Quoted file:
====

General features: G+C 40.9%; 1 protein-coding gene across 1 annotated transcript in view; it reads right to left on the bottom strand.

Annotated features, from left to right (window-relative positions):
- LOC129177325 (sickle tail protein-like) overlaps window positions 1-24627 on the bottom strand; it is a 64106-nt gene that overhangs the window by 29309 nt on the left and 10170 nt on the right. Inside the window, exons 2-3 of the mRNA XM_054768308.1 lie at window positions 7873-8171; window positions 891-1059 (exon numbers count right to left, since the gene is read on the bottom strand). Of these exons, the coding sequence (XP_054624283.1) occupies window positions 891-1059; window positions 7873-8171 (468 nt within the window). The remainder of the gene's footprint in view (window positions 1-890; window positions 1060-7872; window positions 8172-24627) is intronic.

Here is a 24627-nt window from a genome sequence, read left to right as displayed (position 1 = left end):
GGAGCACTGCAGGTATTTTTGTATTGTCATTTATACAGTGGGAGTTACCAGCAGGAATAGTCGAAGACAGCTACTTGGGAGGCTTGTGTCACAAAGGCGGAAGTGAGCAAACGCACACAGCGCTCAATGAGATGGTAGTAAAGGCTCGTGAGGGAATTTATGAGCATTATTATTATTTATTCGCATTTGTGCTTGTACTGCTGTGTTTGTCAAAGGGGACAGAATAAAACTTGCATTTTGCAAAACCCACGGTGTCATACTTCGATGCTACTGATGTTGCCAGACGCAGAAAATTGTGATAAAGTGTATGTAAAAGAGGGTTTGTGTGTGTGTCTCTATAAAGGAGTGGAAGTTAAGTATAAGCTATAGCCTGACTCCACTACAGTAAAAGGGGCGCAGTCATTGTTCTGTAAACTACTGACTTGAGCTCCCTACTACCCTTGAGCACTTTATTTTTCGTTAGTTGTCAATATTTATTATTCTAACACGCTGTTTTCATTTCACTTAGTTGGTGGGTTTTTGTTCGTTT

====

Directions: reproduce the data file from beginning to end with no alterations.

General features: G+C 40.9%; 1 protein-coding gene across 1 annotated transcript in view; it reads right to left on the bottom strand.

Annotated features, from left to right (window-relative positions):
- LOC129177325 (sickle tail protein-like) overlaps window positions 1-24627 on the bottom strand; it is a 64106-nt gene that overhangs the window by 29309 nt on the left and 10170 nt on the right. Inside the window, exons 2-3 of the mRNA XM_054768308.1 lie at window positions 7873-8171; window positions 891-1059 (exon numbers count right to left, since the gene is read on the bottom strand). Of these exons, the coding sequence (XP_054624283.1) occupies window positions 891-1059; window positions 7873-8171 (468 nt within the window). The remainder of the gene's footprint in view (window positions 1-890; window positions 1060-7872; window positions 8172-24627) is intronic.

Here is a 24627-nt window from a genome sequence, read left to right as displayed (position 1 = left end):
GGAGCACTGCAGGTATTTTTGTATTGTCATTTATACAGTGGGAGTTACCAGCAGGAATAGTCGAAGACAGCTACTTGGGAGGCTTGTGTCACAAAGGCGGAAGTGAGCAAACGCACACAGCGCTCAATGAGATGGTAGTAAAGGCTCGTGAGGGAATTTATGAGCATTATTATTATTTATTCGCATTTGTGCTTGTACTGCTGTGTTTGTCAAAGGGGACAGAATAAAACTTGCATTTTGCAAAACCCACGGTGTCATACTTCGATGCTACTGATGTTGCCAGACGCAGAAAATTGTGATAAAGTGTATGTAAAAGAGGGTTTGTGTGTGTGTCTCTATAAAGGAGTGGAAGTTAAGTATAAGCTATAGCCTGACTCCACTACAGTAAAAGGGGCGCAGTCATTGTTCTGTAAACTACTGACTTGAGCTCCCTACTACCCTTGAGCACTTTATTTTTCGTTAGTTGTCAATATTTATTATTCTAACACGCTGTTTTCATTTCACTTAGTTGGTGGGTTTTTGTTCGTTT